Drug use was rampant, even for the lighting guy during the performance of one of Kirn’s plays:
“The lighting guy, who’d eaten a hash brownie which he’d sworn would wear off before the show, toggled at random between clashing colors, turning the stage into a cruise-ship disco…” p.91
Discussing a conversation Kirn had about ‘the divided brain’. Kirn may be a victim of this divided brain, leading to the impostor syndrome which he suffers from greatly:
“The best conversation of my life ensued — one I could never have had in Minnesota and one that helped me forget my recent troubles by occupying me with cosmic issues of just the sort a place like Princeton should raise but so far hadn’t, at least when I’d been listening. Julian taught psychology, he said, despite having no diploma in the subject, only a book he’d written as an amateur. It had ground out of his reading of ancient literature and concerned, he said, “the history of consciousness.” I asked him to explain but keep it simple. He told me that he’d try. The modern human brain, he said, was actually two brains functioning as one brain, but there had been a time, long, long, ago, when man’s double brain had operated differently. It’s parts, its halves, had been separate then, divided. In fact, they’d been virtual strangers to each other. When a thought arose in one of them, the other one, acting as a receiver, processed the thought as a voice, an actual voice. This voice seemed to come from another being, really. But who was this being? Who were these secret speakers? Man had answered these questions in many ways. He’d conceived of gods and spirits, angels and demons, trolls and fairies. Muses.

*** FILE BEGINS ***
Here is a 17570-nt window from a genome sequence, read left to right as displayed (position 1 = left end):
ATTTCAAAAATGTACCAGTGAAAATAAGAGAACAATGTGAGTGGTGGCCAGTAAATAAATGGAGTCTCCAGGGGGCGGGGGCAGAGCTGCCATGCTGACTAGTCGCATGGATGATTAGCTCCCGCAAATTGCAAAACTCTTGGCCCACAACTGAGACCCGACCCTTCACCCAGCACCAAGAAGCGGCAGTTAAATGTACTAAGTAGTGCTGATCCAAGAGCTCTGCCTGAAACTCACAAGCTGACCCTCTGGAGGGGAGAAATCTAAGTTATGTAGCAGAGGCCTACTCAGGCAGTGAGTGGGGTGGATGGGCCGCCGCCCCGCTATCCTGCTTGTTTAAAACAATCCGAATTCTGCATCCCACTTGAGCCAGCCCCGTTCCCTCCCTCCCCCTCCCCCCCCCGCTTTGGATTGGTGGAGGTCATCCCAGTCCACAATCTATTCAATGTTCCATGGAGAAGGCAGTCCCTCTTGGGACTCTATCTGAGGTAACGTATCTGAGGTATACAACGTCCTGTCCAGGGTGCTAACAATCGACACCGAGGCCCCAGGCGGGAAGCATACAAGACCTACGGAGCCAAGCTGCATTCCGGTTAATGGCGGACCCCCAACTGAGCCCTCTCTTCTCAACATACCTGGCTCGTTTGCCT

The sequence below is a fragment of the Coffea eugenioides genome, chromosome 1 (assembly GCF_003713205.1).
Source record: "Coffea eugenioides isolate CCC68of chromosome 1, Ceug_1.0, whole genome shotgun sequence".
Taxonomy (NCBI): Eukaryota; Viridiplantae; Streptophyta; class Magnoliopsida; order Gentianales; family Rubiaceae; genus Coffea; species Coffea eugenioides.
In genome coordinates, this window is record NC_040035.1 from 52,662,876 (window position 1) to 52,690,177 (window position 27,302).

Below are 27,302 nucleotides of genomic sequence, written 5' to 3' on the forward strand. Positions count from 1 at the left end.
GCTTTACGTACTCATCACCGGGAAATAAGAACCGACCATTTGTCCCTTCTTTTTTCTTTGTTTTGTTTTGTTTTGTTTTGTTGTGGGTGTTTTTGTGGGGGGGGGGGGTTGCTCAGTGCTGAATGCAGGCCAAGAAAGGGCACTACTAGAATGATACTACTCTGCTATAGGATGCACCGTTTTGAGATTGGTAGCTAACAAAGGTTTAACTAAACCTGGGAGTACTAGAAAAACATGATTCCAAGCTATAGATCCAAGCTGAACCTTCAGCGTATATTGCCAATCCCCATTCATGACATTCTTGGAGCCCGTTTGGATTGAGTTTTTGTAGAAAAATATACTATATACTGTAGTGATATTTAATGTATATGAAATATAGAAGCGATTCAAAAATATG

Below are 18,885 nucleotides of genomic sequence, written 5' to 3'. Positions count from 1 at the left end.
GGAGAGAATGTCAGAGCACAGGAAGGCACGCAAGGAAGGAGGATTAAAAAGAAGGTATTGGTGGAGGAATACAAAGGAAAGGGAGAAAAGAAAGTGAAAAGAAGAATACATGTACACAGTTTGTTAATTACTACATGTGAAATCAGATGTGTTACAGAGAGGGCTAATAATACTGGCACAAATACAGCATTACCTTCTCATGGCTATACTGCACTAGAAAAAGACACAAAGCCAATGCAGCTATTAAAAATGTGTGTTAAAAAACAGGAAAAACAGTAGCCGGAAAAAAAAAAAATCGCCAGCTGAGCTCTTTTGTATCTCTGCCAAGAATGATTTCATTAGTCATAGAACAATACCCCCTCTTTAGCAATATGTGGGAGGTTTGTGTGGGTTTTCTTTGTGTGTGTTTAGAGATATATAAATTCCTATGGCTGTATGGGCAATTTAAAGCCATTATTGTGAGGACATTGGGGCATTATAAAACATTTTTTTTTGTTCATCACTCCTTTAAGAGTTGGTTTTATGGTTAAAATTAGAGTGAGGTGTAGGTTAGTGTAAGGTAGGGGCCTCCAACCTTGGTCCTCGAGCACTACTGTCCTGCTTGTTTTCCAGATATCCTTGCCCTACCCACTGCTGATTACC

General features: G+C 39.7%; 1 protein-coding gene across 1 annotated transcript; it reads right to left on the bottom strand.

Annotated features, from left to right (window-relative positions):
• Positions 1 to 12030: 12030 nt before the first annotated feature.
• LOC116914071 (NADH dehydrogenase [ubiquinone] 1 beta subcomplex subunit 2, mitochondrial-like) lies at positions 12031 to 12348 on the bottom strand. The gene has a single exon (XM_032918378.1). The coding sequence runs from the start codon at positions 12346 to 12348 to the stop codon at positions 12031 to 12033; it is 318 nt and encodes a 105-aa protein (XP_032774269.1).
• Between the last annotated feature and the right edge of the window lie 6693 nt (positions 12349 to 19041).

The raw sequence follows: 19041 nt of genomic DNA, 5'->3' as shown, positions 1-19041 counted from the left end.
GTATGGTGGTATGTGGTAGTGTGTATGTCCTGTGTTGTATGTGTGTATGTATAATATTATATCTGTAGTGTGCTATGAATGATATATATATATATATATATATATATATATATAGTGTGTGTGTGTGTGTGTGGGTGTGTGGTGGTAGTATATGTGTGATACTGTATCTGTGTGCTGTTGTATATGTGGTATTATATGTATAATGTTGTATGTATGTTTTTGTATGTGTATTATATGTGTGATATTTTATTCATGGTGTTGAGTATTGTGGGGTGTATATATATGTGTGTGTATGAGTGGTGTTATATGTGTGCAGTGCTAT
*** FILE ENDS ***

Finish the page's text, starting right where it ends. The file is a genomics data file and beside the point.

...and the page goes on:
“Back when, before the Breakdown,” said Julian, “before the gods and voices fell silent, writers truly believed in inspiration. They experienced inspiration. It was real to them. Tell me: did you ever feel, during the composition of your script, that someone else, not you, was in control?”
“Honestly, I feel that way a lot. Down deep, in a quiet way, I feel it constantly. And sometimes it shakes me up a little. Should it?”